Jamie Keiles

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Jamie Keiles (born 1992) is an American blogger and feminist writer. She is most notable for her "Seventeen Magazine Project", a 2010 blog chronicling her attempt to follow the advice of Seventeen Magazine,[1] active from May 21[2] to August 14.[3]

Early life[edit]

Jamie Keiles grew up in Doylestown, Pennsylvania, where she attended Central Bucks High School West. She graduated from the University of Chicago in 2014 with a degree in interdisciplinary studies in the humanities.[4]

Career[edit]

In April 2010, at age 18, Keiles launched "The Seventeen Magazine Project",[5] a blog documenting her attempt to follow the advice of Seventeen Magazine for 30 days.[6] The project criticized Seventeen for promoting a limited conception of adolescent femininity; the project quickly drew coverage from feminist blogs[7] as well as national outlets, including NPR's All Things Considered and CBC's Q, among others.[8]

Upon completion of "The Seventeen Magazine Project," Keiles initiated "Hey Mainstream Media",[9] a photo submission project encouraging internet users to air their grievances with mainstream media through the use of handwritten signs.[10]

In July 2010, Keiles launched "Teenagerie".[11] Though the site was initially founded as a means of challenging societal conceptions of adolescence, it has since expanded to cover a wide range of feminist issues.[12] In August 2010, Keiles was the subject of much criticism from the conservative blogging community for a critique she wrote on the public image of Taylor Swift.[citation needed][13]

In September 2010, Keiles was listed as #7 on Woman's Day magazine's list of the eight most influential bloggers under 21, behind Bryanboy and Tavi Gevinson.[14] That same month, she signed with Folio Literary Management, where she is currently developing her first book, a guide to media and culture for older teens. The book is expected to be released by the end of 2012.[citation needed][15]

As an undergraduate at the University of Chicago, Jamie worked for the alternative newspaper the Chicago Weekly.[16]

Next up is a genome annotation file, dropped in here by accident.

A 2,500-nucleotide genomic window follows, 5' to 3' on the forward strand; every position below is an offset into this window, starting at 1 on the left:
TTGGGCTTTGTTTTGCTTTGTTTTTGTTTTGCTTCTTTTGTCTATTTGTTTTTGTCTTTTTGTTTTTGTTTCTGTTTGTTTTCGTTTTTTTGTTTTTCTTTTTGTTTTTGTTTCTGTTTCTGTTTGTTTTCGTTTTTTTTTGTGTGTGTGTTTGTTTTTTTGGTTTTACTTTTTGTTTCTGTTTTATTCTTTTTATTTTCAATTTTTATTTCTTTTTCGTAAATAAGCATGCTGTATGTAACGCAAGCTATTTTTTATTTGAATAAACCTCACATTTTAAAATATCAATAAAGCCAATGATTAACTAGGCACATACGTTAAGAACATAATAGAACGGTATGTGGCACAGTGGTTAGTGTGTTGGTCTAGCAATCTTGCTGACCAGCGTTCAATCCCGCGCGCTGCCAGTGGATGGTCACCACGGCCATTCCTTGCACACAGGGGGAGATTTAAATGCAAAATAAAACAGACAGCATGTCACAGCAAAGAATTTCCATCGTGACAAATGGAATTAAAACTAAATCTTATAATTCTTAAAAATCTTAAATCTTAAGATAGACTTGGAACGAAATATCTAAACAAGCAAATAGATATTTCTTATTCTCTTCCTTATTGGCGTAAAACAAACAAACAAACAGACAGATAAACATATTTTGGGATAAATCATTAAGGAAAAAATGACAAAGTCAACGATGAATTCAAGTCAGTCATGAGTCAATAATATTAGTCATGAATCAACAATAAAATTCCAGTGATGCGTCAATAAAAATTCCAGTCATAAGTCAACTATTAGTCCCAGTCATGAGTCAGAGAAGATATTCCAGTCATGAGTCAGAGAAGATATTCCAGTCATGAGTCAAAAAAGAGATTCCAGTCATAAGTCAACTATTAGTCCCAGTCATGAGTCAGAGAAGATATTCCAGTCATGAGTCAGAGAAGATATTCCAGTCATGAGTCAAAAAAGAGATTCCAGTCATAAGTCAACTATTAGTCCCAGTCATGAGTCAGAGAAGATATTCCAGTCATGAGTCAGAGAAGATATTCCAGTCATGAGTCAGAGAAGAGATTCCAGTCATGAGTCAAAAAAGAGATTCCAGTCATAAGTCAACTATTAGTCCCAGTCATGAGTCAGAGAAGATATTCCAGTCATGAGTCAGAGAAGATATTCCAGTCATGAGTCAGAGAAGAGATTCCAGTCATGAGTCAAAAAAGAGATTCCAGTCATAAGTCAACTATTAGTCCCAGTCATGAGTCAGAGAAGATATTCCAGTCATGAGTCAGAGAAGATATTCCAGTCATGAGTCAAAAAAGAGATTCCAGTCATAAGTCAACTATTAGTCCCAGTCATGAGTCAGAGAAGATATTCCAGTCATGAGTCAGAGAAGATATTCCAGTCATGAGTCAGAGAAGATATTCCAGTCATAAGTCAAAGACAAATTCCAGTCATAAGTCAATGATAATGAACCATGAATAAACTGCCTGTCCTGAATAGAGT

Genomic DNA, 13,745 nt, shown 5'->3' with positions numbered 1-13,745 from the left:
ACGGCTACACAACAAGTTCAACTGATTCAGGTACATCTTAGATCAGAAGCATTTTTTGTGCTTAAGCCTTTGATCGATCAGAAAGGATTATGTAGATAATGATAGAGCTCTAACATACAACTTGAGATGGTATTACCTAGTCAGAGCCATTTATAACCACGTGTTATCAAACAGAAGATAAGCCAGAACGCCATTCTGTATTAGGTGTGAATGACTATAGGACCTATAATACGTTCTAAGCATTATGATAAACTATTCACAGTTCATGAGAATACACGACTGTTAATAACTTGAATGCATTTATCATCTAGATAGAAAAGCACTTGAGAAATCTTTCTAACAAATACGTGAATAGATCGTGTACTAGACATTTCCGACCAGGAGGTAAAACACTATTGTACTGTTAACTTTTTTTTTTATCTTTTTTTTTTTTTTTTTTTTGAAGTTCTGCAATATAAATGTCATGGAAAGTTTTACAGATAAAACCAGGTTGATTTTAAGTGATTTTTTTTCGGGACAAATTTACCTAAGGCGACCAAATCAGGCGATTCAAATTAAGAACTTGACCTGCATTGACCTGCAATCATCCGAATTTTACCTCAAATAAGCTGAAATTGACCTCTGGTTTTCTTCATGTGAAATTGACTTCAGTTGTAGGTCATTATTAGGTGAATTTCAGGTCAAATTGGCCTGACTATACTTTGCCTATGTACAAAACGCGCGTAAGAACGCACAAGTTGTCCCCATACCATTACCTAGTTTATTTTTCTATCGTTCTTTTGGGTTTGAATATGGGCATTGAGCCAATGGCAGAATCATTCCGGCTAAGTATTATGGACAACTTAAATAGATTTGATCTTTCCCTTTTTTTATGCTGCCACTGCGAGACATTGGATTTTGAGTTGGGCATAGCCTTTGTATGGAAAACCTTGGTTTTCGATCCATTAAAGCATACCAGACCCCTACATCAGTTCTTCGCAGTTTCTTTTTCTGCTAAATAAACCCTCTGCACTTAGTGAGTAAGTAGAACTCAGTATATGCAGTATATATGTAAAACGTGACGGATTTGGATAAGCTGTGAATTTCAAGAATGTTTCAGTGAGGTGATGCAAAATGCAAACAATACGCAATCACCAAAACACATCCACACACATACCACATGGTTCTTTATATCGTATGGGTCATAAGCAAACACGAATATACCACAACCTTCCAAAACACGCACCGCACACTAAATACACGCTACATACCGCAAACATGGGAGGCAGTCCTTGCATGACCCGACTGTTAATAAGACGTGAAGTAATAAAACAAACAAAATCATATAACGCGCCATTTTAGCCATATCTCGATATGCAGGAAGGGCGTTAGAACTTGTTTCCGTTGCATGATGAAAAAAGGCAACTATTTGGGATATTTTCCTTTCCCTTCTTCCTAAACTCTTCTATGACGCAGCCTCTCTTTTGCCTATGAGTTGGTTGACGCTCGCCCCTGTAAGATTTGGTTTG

References[edit]

  1. ^ Norris, Michele (12 June 2010). "Living By 'Seventeen' Magazine's Rules". NPR. Retrieved 4 April 2011. 
  2. ^ "I'm buying this for research..." May 21, 2010
  3. ^ Katy Perry's Teenage Dream: Not Mine August 14, 2010
  4. ^ Gomeshi, Jian. "Living Seventeen Magazine". Q. Canadian Broadcasting Corporation. Retrieved 4 April 2011.  written July 2, 2010
  5. ^ Haggerty, Meredith (December 3, 2014). "Somebody Think of the (Internet Famous) Children". WNYC. Retrieved 5 November 2016. 
  6. ^ "Living By Seventeen Magazine". Fox. Retrieved 4 April 2011.  (page is down but captures exist although they are redirected) written June 24, 2010 and updated June 25
  7. ^ North, Anna. "Seventeen Project Teen Finds Hope Online". Jezebel.com. Retrieved 4 April 2011.  written June 25, 2010
  8. ^ Keller, Jessalynn (2015). Girls’ Feminist Blogging in a Postfeminist Age. Routledge. ISBN 9781317627753. Retrieved 5 November 2016. 
  9. ^ Hey Mainstream Media group on Flickr
  10. ^ Bradshaw, Paul. "Hey mainstream media, we are...". Online Journalism Blog.  June 25, 2010
  11. ^ Teenagerie.com
  12. ^ Angyal, Chloe. "The Feministing Five: Jamie Keiles". Feministing.com. Retrieved 4 April 2011.  written March 5, 2011
  13. ^ "Feminazis Go Too Far". A Soldier's Perspective. Archived from the original on August 10, 2011. Retrieved 4 April 2011. 
  14. ^ Greene, Amanda. "8 Influential Bloggers Under 21". Woman's Day. Archived from the original on 27 January 2011. Retrieved 4 April 2011.  site is down August 28, 2011 archive available, originally written September 1, 2010
  15. ^ "Resume". Retrieved 4 April 2011.  page is down
  16. ^ "Chicago Weekly Article". Archived from the original on 2012-07-07.  written January 27, 2012 by Jamie Keyes.

External links[edit]